Google announces its new LA-based Stadia Games & Entertainment Studio

Google’s cloud gaming service Stadia hasn’t had the most enthusiastic response right out of the gate, but the company sees its long-term potential. One of the ways Google is aiming to differentiate itself is by offering Stadia players exclusive games. On that front, Google this week announced a new Stadia Games and Entertainment studio in LA, headed by industry vet, Shannon Studstill. Prior to joining Stadia, Studstill led Sony’s Santa Monica Studio, home to the award-winning title “God of War.” According to Google, the new Playa Vista studio will focus on delivering “exclusive games, using new gameplay mechanics, creative ways to play together and unique interaction models that we’re just starting to explore.” The company isn’t yet revealing titles, however. Google Stadia also previously acquired Typhoon Studios in Montreal.

In other Stadia news, 4K gameplay began rolling out to Stadia on the web this week. It was previously limited to Chromecast Ultra and televisions. To confirm you have it, you can open the in-game menu — Shift + Tab or the Stadia button on the Controller — and click “Connection,” advises 9to5Mac, in a report about the expansion. Then, under “Data usage” status, you’ll see a mint green “4K” icon.

WhatsApp finally gets a dark mode

At last. Years after other top social apps embraced users’ preference for darker backgrounds and themes (which save battery on OLED-screened phones), WhatsApp this week introduced its long-awaited dark mode. The new setting will make it easier on the eyes on low-light environments and will help prevent those awkward moments where your phone lights up the room, notes Facebook in a blog post. Users on Android 10 and iOS 13 can enable dark mode in the system settings. On Android 9 and below, the option will be in WhatsApp Settings under Chat/Theme/Dark. The new feature is still rolling out, so you may not yet see it.

The demand for dark mode is only partly about aesthetics. Users also need their apps to support darker themes for power-saving purposes and because time spent on phones continues to increase. It’s almost inexcusable that an app this widely used has put off dark mode support for this long. Despite WhatsApp’s claims that it worked to find a way to ensure dark mode remained readable, nothing about painting the background a darker color or changing fonts should require years of work.

Facebook rewrites Messenger

In other major messaging news, Facebook this week launched a rewritten version of its Messenger app that’s now 25% of its prior file size and twice as fast. This will allow the app to better compete in key emerging markets where issues like storage space and access to high-speed connections may have otherwise turned users toward more lightweight messaging app experiences. Facebook says it reduced Messenger’s core code by 84% — from 1.7+ million lines of code to 360,000. In part, this was aided by the fact that Facebook redesigned the app to get rid of the Discovery experience and demote chatbots to instead bring the focus back to people and stories.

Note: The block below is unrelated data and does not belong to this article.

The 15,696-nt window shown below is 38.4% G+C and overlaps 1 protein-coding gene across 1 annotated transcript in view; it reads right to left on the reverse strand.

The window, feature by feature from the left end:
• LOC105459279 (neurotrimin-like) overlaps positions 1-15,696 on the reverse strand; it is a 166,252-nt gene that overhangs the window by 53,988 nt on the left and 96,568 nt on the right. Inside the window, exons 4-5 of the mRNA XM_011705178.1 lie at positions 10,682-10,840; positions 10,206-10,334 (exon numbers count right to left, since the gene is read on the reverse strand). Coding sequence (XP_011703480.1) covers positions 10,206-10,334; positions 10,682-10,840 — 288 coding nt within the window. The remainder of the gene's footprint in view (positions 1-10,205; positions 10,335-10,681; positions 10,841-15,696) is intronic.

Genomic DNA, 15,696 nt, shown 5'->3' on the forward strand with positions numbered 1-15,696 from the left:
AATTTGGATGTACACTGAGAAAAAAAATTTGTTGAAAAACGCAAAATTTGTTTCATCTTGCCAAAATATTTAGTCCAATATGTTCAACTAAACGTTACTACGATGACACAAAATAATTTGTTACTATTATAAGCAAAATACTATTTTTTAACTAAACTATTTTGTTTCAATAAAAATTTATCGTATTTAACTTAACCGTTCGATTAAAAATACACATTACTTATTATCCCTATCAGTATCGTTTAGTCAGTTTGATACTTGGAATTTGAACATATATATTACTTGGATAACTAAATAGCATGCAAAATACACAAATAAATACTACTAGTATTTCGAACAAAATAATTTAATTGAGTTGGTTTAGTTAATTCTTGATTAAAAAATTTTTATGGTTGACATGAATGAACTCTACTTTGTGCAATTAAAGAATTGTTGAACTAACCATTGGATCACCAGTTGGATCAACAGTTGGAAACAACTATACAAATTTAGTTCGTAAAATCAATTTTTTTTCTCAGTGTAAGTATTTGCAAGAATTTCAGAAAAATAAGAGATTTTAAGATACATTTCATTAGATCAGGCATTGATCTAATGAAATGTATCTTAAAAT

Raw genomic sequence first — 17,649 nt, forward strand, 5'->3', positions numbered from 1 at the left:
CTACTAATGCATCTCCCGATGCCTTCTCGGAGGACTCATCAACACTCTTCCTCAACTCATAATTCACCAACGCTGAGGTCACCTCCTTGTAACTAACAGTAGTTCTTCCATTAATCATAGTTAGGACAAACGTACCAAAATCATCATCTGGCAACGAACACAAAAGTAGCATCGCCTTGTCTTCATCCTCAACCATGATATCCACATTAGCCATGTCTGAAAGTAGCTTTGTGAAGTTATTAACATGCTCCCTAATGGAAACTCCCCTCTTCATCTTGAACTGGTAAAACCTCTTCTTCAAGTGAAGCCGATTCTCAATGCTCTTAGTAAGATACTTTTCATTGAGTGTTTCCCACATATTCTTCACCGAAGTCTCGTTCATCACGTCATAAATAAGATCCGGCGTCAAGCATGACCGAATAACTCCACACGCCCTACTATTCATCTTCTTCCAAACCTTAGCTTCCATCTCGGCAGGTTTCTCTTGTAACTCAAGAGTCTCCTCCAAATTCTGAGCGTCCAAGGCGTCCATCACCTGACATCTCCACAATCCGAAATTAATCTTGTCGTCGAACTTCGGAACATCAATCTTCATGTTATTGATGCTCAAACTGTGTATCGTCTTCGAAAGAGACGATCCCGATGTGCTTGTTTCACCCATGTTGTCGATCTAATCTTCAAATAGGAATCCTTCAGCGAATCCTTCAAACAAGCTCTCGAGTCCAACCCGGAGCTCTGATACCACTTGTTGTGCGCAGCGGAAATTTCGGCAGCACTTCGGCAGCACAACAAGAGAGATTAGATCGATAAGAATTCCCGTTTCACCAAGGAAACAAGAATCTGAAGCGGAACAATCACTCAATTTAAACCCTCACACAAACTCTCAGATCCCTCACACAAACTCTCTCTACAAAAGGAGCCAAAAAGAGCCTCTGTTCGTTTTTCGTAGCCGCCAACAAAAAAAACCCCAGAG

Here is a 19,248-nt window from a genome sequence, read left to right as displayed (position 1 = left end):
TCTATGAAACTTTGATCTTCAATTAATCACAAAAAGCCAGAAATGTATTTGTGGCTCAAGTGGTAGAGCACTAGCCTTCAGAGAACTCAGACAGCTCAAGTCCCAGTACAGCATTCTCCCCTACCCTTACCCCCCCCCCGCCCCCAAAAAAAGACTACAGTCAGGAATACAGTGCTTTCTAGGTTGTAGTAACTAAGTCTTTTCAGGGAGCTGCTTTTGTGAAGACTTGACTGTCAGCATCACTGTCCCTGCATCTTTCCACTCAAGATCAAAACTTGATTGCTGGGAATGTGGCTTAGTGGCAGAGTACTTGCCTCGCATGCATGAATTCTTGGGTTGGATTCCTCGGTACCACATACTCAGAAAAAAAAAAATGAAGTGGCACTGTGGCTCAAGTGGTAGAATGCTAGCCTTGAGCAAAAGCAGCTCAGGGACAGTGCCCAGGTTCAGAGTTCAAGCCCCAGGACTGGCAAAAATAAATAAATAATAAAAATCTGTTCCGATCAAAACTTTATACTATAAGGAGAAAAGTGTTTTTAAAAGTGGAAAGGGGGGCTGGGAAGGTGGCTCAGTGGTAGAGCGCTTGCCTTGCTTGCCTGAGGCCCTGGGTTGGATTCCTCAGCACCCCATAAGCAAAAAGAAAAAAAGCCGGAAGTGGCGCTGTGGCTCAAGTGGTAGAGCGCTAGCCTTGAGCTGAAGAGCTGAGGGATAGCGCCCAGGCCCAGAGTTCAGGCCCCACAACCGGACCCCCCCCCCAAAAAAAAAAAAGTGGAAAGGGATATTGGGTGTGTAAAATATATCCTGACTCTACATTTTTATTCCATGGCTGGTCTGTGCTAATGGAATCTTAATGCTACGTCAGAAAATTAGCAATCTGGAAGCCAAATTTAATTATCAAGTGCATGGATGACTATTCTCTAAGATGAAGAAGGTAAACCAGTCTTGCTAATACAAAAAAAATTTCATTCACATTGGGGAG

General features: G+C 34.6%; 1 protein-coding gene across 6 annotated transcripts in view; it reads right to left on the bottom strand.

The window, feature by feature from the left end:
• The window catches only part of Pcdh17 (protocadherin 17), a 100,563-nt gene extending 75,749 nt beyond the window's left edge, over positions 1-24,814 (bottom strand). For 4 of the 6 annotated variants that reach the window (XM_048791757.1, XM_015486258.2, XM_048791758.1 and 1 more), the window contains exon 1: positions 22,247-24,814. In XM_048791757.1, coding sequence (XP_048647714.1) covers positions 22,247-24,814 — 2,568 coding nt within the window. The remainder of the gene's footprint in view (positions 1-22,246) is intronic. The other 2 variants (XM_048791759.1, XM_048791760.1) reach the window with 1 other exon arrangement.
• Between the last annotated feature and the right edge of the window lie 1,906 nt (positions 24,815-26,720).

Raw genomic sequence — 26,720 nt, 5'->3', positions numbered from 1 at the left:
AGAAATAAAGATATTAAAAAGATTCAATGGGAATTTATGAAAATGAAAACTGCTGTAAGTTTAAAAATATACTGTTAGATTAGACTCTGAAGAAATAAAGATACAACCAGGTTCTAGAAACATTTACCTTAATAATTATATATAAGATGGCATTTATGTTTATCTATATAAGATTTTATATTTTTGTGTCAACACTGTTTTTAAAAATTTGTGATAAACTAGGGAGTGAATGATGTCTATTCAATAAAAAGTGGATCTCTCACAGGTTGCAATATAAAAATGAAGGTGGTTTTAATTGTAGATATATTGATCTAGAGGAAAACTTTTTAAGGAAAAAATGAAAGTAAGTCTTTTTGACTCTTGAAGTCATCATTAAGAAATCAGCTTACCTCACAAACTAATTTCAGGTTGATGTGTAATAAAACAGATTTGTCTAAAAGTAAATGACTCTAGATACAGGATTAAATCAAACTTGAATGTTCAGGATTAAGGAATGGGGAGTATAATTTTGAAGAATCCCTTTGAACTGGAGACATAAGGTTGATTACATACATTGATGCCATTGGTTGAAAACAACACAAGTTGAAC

Apple’s App Store celebrates women throughout March

Apple is celebrating International Women’s Day all month long across its stores and products. On the U.S. App Store in particular, Apple will feature an App of the Day and Game of the Day highlighting the work of female developers, designers and entrepreneurs, every day in March. Already, it has showcased apps like female-focused investing platform Ellevest’s inspirational podcast network app Seneca Women; meditation app Stop, Breathe, & Think; savings app Qapital; and female-founded political donations tracker Goods Unite Us; and others. The apps are labeled with a “Women’s History Month” badge on the App Store’s Today tab. App Store editorial content throughout the month will also focus on helping to highlight the women building apps and games.

Epic Games cancels Unreal Fest after exiting GDC, also delays Fornite tournaments

Epic Games, makers of Fortnite, had already pulled out of the Game Developers Conference in March in San Francisco, before the event was officially canceled. Now the company has decided to cancel its Unreal Fest Europe 2020, as well. The latter event was scheduled to be held in Prague from April 29-May 1 and is not currently being rescheduled.

“Here at Epic, we were excited about hosting Unreal Fest Europe 2020 in Prague,” the company said. “Due to uncertainty around health concerns and travel, we have made the difficult decision to cancel this year’s event.”

Also canceled, but unrelated, are Epic’s Fortnite tournaments. The company this week announced it won’t host any more tournaments with cash prices until it can address performance issues impacting both clients and servers.

Top 10 U.S. astrology apps made $40 million in 2019, up 65% from 2018

According to new data from Sensor Tower this week, the top 10 astrology apps in the U.S. market grew their revenues by 64.7% in 2019 to reach $40 million. That’s up from $24.1 million in 2018 and just $7.7 million back in 2016. The biggest app in this space was Astrology & Palmistry Coach, which generated 35.3% of the top 10’s revenue for the year, or approximately $14 million. Meanwhile, three apps have made the top 10 list each year since 2016: Zodiac Touch, whose revenues grew 75% from 2016 to 2019, plus Psychic Text and Purple Ocean.

Newcomers in 2019’s top 10 include FortuneScope, Horoscope & Palm Master and Astroline. Two of these tap into the mobile phone’s camera to automate palm readings — a feature none of the top apps offered in 2016 and an indication of how these apps are modernizing to reach a young, tech-savvy audience.

Ironically, days after the report came out, Apple released its new App Store Guidelines that put fortune-telling apps on notice. Apple said it doesn’t need any more apps of that nature and those that enter will need to offer a unique, high-quality experience if they don’t want to be rejected as spam.

TikTok rival Byte prepares to start paying creators

Byte has fallen out of the App Store’s top charts and has dropped to No. 157 in Social Networking following its debut earlier this year, which saw it quickly accumulate more than a million downloads, despite content concerns and spam. But Byte’s longer-term prospects are still very much hit-or-miss at this point. The company, however, is counting on a business model that rewards creators for their contributions to help keep its app relevant even in the face of massive competition from TikTok, which has more than a billion downloads. This week, Byte said it’s going to start inviting creators to join its Partner Program. Every 120 days, Byte will establish a Partner Pool fund that will be paid out to creators every 30 days over four months. The first pool, kicking off on April 15, is $250,000 and will be split by up to 100 creators.